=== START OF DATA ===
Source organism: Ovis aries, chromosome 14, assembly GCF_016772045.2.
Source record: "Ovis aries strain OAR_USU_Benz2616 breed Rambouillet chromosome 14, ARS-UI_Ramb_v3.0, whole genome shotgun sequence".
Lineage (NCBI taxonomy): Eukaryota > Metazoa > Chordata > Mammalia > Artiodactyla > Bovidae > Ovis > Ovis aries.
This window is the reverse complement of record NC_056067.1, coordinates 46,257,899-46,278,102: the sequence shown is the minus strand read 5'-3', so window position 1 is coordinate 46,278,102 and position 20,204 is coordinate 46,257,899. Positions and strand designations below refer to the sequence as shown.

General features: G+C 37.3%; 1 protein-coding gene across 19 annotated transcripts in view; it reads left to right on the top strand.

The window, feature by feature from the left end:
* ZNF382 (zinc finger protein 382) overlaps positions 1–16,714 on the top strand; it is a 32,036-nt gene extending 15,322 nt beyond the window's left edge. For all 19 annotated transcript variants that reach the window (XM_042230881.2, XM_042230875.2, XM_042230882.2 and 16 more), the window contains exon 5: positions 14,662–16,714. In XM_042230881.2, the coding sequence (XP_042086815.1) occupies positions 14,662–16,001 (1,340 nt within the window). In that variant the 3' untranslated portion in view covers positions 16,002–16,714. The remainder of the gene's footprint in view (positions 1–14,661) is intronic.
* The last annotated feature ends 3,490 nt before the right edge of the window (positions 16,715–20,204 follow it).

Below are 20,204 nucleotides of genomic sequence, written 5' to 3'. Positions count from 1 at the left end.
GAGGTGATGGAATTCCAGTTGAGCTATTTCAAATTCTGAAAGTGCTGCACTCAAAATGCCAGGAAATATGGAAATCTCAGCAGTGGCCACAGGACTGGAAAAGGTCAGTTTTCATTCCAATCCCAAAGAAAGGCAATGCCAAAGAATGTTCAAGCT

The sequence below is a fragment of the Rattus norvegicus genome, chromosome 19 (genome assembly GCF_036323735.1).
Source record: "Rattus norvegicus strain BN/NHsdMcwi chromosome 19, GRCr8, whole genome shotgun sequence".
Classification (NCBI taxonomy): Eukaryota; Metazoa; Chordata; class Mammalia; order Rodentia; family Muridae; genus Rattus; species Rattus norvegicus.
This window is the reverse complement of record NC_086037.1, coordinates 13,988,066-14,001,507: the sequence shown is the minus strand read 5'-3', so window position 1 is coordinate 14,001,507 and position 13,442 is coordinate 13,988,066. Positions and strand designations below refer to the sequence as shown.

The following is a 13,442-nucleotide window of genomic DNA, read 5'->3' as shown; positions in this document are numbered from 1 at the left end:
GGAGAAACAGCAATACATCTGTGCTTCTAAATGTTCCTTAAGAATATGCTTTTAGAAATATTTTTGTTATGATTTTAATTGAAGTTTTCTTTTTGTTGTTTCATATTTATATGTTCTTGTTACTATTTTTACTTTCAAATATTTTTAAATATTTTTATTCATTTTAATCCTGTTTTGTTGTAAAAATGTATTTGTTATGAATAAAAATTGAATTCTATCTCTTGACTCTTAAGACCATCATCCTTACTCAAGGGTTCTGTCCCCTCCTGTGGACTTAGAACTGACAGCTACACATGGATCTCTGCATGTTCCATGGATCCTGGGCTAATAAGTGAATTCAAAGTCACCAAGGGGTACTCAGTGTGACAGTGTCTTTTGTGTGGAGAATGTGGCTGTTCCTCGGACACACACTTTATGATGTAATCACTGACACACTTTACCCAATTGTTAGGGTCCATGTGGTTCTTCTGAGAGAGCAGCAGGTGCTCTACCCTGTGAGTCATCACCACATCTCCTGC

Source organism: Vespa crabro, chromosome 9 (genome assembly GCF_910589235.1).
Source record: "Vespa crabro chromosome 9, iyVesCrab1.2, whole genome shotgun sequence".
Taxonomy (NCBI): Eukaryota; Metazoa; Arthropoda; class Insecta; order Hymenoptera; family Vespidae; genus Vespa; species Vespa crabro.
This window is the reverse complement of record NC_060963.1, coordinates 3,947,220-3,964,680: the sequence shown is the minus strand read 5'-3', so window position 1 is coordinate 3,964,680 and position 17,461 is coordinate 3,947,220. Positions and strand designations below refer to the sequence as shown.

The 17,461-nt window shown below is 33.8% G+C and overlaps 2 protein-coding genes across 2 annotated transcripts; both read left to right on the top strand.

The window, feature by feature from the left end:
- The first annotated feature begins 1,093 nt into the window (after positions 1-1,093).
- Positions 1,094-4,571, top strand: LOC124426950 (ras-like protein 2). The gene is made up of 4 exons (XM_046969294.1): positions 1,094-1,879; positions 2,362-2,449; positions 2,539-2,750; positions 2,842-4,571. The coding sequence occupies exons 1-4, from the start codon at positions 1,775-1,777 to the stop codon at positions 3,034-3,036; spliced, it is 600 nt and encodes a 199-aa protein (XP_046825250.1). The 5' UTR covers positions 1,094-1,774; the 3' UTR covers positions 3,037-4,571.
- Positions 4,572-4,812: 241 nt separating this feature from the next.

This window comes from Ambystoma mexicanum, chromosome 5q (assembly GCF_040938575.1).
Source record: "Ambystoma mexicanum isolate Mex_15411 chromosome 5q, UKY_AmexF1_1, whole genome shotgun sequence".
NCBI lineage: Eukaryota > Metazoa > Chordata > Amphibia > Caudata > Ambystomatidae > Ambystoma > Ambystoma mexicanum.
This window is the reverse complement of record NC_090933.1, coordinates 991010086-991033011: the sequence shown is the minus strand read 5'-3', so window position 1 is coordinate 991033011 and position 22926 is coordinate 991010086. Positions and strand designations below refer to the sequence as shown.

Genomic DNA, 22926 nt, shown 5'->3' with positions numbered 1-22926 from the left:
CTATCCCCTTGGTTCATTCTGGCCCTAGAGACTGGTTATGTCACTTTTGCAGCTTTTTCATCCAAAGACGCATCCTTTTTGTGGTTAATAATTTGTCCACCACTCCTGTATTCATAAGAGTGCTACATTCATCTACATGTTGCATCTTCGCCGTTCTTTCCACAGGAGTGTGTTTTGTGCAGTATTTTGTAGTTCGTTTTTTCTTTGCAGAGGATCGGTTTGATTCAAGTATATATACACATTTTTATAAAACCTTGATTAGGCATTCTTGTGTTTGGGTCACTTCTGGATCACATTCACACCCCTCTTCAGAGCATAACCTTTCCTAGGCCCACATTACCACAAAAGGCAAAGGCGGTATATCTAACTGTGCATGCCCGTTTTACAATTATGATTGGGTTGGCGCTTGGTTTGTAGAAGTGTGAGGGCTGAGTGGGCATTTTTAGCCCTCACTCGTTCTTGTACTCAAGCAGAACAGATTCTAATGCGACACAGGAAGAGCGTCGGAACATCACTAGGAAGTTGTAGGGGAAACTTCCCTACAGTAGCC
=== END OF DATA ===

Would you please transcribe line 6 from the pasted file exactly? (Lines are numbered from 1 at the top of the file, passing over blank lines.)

The window, feature by feature from the left end: